These results persisted in repeated analyses based on gender and weight. Notably, participants with normal weight experienced a greater increase in ω-6 and ω-3 oxidized fatty acid levels compared to overweight or obese individuals.

So, what does the change in levels of ω-6 and ω-3 oxidized fatty acids induced by cold exposure mean?

45% of the changes in ω-6 and ω-3 oxidized fatty acid levels were negatively correlated with fat content indicators, including body mass index (BMI), waist circumference, and visceral fat index. 30% were negatively correlated with glucose homeostasis parameters, including glucose, insulin, and the steady-state model assessment index of insulin resistance. 60% were negatively correlated with lipid indicators, including total cholesterol, low-density lipoprotein cholesterol, and triglycerides. 35% were negatively correlated with liver indicators, including alanine transaminase and gamma-glutamyl transferase.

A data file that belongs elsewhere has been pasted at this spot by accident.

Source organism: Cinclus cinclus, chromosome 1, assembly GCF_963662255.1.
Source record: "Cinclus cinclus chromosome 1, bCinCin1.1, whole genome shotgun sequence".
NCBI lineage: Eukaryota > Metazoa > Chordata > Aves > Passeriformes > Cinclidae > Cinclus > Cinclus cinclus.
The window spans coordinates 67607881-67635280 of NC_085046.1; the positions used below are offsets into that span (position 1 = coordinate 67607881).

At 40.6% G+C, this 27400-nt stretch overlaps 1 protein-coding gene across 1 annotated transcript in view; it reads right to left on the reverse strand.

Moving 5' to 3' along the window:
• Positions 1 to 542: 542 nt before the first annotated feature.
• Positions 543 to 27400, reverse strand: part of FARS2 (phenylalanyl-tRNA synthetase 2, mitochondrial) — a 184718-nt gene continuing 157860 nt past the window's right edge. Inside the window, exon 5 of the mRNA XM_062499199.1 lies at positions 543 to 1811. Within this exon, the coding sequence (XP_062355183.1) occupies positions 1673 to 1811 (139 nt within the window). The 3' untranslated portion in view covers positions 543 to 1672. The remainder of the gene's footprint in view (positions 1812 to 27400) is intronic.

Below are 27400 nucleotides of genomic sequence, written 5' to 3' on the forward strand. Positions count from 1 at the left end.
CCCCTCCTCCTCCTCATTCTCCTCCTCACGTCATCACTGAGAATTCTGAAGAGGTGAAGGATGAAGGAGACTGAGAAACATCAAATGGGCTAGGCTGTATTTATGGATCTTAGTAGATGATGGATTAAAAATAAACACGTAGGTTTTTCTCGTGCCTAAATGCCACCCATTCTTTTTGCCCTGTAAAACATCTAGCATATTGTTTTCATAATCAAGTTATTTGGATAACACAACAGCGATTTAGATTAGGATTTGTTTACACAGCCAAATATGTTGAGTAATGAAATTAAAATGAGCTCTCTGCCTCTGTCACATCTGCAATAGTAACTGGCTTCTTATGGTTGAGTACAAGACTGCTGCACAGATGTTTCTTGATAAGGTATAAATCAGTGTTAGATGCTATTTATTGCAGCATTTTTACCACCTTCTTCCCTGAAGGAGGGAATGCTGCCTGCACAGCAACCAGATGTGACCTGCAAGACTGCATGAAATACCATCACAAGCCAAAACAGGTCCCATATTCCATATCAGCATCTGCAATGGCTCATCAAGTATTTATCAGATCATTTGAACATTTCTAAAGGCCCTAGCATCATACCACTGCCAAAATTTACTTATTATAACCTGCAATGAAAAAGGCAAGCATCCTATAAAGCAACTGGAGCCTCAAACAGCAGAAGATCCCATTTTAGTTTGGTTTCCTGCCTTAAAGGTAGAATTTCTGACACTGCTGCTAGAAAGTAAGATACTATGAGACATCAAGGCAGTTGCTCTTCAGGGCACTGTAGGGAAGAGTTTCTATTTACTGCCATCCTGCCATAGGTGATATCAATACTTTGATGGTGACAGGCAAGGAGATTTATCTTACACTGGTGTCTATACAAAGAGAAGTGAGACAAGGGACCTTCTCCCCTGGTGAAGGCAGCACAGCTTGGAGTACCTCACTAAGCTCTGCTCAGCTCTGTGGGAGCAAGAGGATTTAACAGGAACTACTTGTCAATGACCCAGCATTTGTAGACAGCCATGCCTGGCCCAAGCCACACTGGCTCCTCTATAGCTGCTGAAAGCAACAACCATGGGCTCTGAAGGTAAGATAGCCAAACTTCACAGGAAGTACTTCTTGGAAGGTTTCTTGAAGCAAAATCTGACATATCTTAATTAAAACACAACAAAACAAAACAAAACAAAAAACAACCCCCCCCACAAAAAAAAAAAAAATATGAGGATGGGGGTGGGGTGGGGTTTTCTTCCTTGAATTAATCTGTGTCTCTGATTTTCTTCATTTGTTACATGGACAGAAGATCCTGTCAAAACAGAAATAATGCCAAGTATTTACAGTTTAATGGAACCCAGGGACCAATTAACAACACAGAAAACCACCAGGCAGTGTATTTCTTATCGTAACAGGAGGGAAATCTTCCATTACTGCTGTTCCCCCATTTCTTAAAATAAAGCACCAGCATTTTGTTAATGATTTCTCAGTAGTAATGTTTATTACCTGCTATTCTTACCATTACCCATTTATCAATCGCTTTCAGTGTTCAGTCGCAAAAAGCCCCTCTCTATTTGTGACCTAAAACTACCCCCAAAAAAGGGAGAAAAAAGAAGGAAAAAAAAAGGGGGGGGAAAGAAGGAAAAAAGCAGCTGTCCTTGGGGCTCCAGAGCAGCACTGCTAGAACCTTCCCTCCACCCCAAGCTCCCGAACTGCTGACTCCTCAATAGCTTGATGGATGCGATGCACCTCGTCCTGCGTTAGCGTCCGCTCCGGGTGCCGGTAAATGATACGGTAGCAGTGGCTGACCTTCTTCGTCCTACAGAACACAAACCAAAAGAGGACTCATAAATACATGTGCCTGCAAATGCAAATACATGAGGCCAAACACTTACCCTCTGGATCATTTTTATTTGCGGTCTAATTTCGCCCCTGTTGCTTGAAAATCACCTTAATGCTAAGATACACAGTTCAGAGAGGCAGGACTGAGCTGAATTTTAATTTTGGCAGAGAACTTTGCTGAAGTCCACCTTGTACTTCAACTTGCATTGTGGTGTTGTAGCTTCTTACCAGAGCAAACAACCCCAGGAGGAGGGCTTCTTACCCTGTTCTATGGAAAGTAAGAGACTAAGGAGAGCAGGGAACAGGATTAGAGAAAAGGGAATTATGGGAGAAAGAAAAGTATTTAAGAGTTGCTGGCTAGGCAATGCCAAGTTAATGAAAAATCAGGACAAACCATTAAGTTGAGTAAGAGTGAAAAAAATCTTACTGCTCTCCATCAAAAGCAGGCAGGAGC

In other words, from the perspective of fat percentage, blood sugar, lipids, and liver parameters, the levels of ω-6 and ω-3 oxidized fatty acids are associated with a healthier heart metabolism condition.

In contrast, the overall changes in endocannabinoids induced by cold exposure, along with their analogs, hemolytic phospholipids, and sphingosine-1-phosphate, showed no correlation with heart metabolism risk factors.

However, it’s worth noting that individuals with higher fat content and poor heart metabolism, after 2 hours of exposure to a cold environment, exhibited an impaired ability to release pro-inflammatory ω-6 and anti-inflammatory ω-3 oxidized fatty acids into the bloodstream.